Skip

You Are The Hero!
August 16, 2013 8:15 AM   Subscribe

"I think the answer is 100 per cent of people cheated! That's what everyone tells us. Do we mind? No." A history of Steve Jackson and Ian Livingstone's Fighting Fantasy game books.
posted by dng (49 comments total) 34 users marked this as a favorite

 
Also, why Creature of Havoc is the best Fighting Fantasy book of all (even if it was all down to a printing error).
posted by dng at 8:26 AM on August 16, 2013 [5 favorites]


I had Crown of Kings as a kid and loved it. I liked how they solved the problem of dice-- at the bottom of each page was a roll of two dice. When it was time to make a roll, you just flipped quickly opened to a random page.

Even with cheating, I never won. There were hundreds of decision points and if you didn't get the exact path through correctly, you were dead. And, like Choose-Your-Own-Adventures, correctly choosing the right path was largely a matter of luck.
posted by justkevin at 8:31 AM on August 16, 2013


Loved these books as a kid. I am proud of my Sorcery song.


Tin Man games is doing similar stuff along with FFproject.
posted by josher71 at 8:35 AM on August 16, 2013


Thank you for this.
posted by Jairus at 8:39 AM on August 16, 2013


I was obsessed with these books when I was a kid. Dungeoneer blew my mind and resulted in me and two friends inventing a fully fleshed out set of role playing and miniatures rules so that we could run our own fantasy campaigns using Lego (I still hold that Lego makes the ultimate role playing miniatures and terrain). We were 12.
posted by 256 at 8:40 AM on August 16, 2013 [2 favorites]


why Creature of Havoc is the best Fighting Fantasy book of all

Hilariously (to me anyway), before it dawned on me that CYOA stood for Choose Your Own Adventure, I was mentally expanding it to Cover Your Own Ass. I was confused.
posted by Steely-eyed Missile Man at 8:41 AM on August 16, 2013 [1 favorite]


Great books. I managed to scare myself silly reading House of Hell under the covers by torchlight (and now I see it's available for iOS).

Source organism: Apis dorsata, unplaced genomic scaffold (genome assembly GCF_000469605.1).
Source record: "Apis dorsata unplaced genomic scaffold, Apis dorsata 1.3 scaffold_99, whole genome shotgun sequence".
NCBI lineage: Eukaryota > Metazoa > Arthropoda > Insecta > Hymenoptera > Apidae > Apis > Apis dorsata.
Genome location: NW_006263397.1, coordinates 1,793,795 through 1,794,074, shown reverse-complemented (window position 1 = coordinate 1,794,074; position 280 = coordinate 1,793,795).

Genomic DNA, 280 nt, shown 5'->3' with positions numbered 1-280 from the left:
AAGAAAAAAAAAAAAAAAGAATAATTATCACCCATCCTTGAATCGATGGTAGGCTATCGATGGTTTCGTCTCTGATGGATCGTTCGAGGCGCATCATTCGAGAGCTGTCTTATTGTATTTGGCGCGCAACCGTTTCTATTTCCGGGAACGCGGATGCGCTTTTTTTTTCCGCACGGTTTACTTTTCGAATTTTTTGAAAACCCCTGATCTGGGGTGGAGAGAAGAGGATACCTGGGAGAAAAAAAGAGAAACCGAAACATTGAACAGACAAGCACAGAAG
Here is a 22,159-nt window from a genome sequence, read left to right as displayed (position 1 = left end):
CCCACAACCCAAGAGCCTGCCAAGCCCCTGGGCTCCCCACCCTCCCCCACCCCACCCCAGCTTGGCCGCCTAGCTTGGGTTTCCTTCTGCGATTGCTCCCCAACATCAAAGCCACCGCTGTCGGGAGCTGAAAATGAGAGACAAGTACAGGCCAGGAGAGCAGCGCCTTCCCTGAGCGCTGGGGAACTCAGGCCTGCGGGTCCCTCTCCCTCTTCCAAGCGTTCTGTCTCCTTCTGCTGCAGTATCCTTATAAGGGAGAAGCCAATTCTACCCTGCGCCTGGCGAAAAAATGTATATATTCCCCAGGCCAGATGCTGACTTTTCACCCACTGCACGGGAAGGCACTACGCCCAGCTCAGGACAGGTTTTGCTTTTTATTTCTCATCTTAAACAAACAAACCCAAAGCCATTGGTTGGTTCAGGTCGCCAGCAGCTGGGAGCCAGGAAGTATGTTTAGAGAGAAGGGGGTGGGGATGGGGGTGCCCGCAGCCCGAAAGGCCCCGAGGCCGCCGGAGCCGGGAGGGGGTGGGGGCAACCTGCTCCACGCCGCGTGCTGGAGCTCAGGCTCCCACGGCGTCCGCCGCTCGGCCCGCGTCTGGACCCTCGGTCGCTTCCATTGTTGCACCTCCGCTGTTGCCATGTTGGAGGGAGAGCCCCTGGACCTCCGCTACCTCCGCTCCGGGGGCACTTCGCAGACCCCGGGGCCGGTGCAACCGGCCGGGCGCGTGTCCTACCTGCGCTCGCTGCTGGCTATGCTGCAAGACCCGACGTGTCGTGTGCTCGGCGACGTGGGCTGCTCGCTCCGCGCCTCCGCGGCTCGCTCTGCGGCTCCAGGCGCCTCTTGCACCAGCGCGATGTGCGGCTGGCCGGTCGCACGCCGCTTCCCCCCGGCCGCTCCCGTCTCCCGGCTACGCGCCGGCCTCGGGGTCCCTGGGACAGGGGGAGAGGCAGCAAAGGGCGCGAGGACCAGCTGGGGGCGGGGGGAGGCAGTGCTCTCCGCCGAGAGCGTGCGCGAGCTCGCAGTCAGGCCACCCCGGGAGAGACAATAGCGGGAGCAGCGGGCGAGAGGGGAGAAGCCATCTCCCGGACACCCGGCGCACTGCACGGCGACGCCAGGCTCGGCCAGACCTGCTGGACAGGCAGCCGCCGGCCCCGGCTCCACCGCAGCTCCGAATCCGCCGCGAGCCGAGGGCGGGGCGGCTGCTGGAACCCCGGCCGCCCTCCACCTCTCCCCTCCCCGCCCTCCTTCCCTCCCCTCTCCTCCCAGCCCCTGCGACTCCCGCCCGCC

posted by inire at 8:42 AM on August 16, 2013


Even with cheating, I never won

I can't stand suspense, so whenever I got a Sorcery! gamebook, I would quickly turn to the last entry to find out how it all ends. Turns out you DID win! So maybe you are thinking of a different book???
posted by the quidnunc kid at 8:42 AM on August 16, 2013 [1 favorite]


Work is kinda crazy at the moment so I'm just going to link to this MeTa comment with resources for people who want to play FF games on different mediums.

Also the Sorcery! iOS port is amazing. Just really beautiful in every way.
posted by griphus at 8:48 AM on August 16, 2013 [3 favorites]


I'm amused that when the workload became overwhelming Steve Jackson and Ian Livingstone hired a third guy also named Steve Jackson. That's one way to ghostwrite.
posted by justsomebodythatyouusedtoknow at 8:51 AM on August 16, 2013


I never did get into the GURPS thing but I was a wizard and builder on the original SJG Metaverse MOO. Almost all of my work was online but several times I visited their offices. There was seemingly always a crowd around a table play-testing some new game. I didn't get paid (except in zormids) but they did give me a free shell account on io.com for almost a decade, far beyond the life of the poor MOO. If there are any old Metaversers here I was quiver, the blue gelatinous cube that had escaped from a crashed nethack game...
posted by jim in austin at 8:53 AM on August 16, 2013 [1 favorite]


It's less of a favourite, more of a thumb stuck in the page so I can turn back to it.
posted by Artw at 8:57 AM on August 16, 2013 [3 favorites]


GURPS

This is actually the OTHER Steve Jackson, influential game designer.
posted by Artw at 8:58 AM on August 16, 2013


Which one gets the portmanteauy name like on Fringe?
posted by griphus at 9:02 AM on August 16, 2013 [1 favorite]


Even to this day, many Fighting Fantasy readers aren't aware that not one but two Steve Jacksons worked on the franchise - the second being the Texas-based founder of Steve Jackson Games.

Ah, I was completely unaware. My mistake...